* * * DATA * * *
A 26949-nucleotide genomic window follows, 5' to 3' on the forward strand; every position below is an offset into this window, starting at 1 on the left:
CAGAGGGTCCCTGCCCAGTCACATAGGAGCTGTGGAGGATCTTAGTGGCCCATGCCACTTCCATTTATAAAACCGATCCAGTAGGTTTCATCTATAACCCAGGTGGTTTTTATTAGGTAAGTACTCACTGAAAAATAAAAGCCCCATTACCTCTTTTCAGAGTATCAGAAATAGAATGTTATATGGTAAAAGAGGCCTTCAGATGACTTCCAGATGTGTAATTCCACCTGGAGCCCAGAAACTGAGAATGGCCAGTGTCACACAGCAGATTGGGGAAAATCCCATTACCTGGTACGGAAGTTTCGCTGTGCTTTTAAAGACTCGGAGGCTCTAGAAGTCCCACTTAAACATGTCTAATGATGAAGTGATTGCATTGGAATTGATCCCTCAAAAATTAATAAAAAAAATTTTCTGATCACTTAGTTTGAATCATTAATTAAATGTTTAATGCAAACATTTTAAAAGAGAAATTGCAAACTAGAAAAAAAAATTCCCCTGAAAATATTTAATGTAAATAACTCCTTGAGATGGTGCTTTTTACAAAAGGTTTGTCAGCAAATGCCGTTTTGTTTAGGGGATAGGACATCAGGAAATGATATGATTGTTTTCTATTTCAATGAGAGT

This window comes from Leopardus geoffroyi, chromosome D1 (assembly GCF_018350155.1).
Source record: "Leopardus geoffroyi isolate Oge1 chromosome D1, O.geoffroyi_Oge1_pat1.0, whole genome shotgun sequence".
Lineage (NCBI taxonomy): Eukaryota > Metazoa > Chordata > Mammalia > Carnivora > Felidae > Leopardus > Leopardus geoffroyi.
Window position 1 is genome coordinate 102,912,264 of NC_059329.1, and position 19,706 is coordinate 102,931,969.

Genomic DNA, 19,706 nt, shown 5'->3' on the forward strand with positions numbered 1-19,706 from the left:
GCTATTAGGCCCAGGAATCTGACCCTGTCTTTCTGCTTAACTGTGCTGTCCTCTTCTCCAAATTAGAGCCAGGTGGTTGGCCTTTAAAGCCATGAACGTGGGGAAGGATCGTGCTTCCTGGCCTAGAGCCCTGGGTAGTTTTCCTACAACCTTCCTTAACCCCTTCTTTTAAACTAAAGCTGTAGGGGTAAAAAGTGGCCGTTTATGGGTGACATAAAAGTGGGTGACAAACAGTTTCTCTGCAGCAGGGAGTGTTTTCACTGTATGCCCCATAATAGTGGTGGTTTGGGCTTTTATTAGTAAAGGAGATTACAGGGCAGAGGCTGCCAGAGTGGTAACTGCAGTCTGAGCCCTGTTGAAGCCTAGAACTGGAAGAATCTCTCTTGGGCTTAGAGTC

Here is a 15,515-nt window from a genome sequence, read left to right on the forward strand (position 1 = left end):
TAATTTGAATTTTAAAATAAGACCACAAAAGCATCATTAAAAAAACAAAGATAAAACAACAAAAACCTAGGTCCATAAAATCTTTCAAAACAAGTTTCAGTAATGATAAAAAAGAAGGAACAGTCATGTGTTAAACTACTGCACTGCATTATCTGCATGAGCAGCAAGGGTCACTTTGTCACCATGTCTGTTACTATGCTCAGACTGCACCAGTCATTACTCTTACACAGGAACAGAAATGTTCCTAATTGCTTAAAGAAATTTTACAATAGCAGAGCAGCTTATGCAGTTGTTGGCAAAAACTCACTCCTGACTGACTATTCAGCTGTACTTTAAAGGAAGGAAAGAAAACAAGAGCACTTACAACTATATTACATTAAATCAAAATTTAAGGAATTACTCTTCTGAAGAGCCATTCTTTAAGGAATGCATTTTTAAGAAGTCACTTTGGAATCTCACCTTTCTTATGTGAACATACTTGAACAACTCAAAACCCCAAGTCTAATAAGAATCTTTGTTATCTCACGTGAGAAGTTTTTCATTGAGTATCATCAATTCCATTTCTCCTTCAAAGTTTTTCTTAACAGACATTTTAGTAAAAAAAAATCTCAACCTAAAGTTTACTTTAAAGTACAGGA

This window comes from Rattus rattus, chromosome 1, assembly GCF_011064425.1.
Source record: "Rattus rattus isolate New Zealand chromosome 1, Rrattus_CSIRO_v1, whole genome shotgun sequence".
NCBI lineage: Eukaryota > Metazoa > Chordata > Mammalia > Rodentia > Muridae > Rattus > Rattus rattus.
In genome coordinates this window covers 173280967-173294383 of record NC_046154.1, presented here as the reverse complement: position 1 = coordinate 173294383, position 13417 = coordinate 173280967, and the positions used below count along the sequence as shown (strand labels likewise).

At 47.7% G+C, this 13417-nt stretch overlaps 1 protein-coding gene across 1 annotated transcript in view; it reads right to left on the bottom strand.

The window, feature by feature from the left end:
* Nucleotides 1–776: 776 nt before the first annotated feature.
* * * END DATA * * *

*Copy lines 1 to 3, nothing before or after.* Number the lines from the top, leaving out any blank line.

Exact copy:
A 26949-nucleotide genomic window follows, 5' to 3' on the forward strand; every position below is an offset into this window, starting at 1 on the left:
CAGAGGGTCCCTGCCCAGTCACATAGGAGCTGTGGAGGATCTTAGTGGCCCATGCCACTTCCATTTATAAAACCGATCCAGTAGGTTTCATCTATAACCCAGGTGGTTTTTATTAGGTAAGTACTCACTGAAAAATAAAAGCCCCATTACCTCTTTTCAGAGTATCAGAAATAGAATGTTATATGGTAAAAGAGGCCTTCAGATGACTTCCAGATGTGTAATTCCACCTGGAGCCCAGAAACTGAGAATGGCCAGTGTCACACAGCAGATTGGGGAAAATCCCATTACCTGGTACGGAAGTTTCGCTGTGCTTTTAAAGACTCGGAGGCTCTAGAAGTCCCACTTAAACATGTCTAATGATGAAGTGATTGCATTGGAATTGATCCCTCAAAAATTAATAAAAAAAATTTTCTGATCACTTAGTTTGAATCATTAATTAAATGTTTAATGCAAACATTTTAAAAGAGAAATTGCAAACTAGAAAAAAAAATTCCCCTGAAAATATTTAATGTAAATAACTCCTTGAGATGGTGCTTTTTACAAAAGGTTTGTCAGCAAATGCCGTTTTGTTTAGGGGATAGGACATCAGGAAATGATATGATTGTTTTCTATTTCAATGAGAGT

This window comes from Leopardus geoffroyi, chromosome D1 (assembly GCF_018350155.1).